U.K. Spectrum Auction Clears Path For Private GSM Nets

U.K. telecomms regulator Ofcom is prepping the ground to auction low power radio frequencies in the 1.8GHz region that paves the way for private GSM networks in office buildings using

August 2, 2005

1 Min Read
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LONDON — U.K. telecomms regulator Ofcom is prepping the ground to auction low power radio frequencies in the 1.8GHz region that paves the way for private GSM networks in office buildings using existing handsets.

Unmodified GSM handsets will also be able to roam on to localized base stations in the new bands, and thus connect them through company PBXs.

Successful bidders for the low power ‘guard band’, in the 1781.7 to 1785MHz and 1876.7 to 1880MHz range — which have till now been reserved as a buffer between GSM cellular and DECT networks — will have to comply with a spectrum mask based on GSM specifications.

Ofcom expects to award between five and ten tradable licences on the basis of equal access to the whole of the bands in the U.K. on a shared basis. No company will be awarded more than of the licenses.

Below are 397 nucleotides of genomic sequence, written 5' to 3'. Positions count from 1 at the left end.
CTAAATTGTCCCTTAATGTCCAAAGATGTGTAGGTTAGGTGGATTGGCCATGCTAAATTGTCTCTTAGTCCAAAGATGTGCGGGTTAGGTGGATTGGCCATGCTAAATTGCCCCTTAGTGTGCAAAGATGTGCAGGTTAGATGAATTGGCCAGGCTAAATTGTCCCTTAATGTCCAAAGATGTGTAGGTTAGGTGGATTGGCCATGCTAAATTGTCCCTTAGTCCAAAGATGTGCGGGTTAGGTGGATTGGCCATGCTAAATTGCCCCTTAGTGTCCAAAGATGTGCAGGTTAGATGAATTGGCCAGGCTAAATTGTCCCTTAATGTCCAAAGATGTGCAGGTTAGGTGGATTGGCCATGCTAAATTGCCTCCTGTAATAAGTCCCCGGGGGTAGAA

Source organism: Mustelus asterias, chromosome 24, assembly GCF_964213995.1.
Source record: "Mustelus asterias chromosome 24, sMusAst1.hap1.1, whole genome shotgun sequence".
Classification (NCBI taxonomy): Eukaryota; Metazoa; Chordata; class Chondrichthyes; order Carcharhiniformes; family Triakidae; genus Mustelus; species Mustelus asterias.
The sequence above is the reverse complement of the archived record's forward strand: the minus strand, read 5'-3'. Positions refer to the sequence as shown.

The auction will be the first to award frequencies on a “technology and application -– neutral basis” since the regulator’s spectrum framework review last year brought in the policy of allowing license winners to use the band as they choose, within certain criteria.Operators will be able to build up new mobile networks using exiting IP infrastructure and low power pico-GSM basestations.

One company that has already shown its hand is Coffee Telecom, founded in 2003 for just such an opportunity. The company says that if successful, it would create ‘thousands of Coffee Zones’ in hotels, railway stations, shopping centres, and similar places.

The service is likely to offer consumers mobile calls at a price in line with fixed lines. Coffee Telecom also suggests that unlike BT's emerging Fusion fixed-mobile convergence offering, and future Wi-Fi based converged services, networks based on the low-power frequencies would not need dual-mode handsets.

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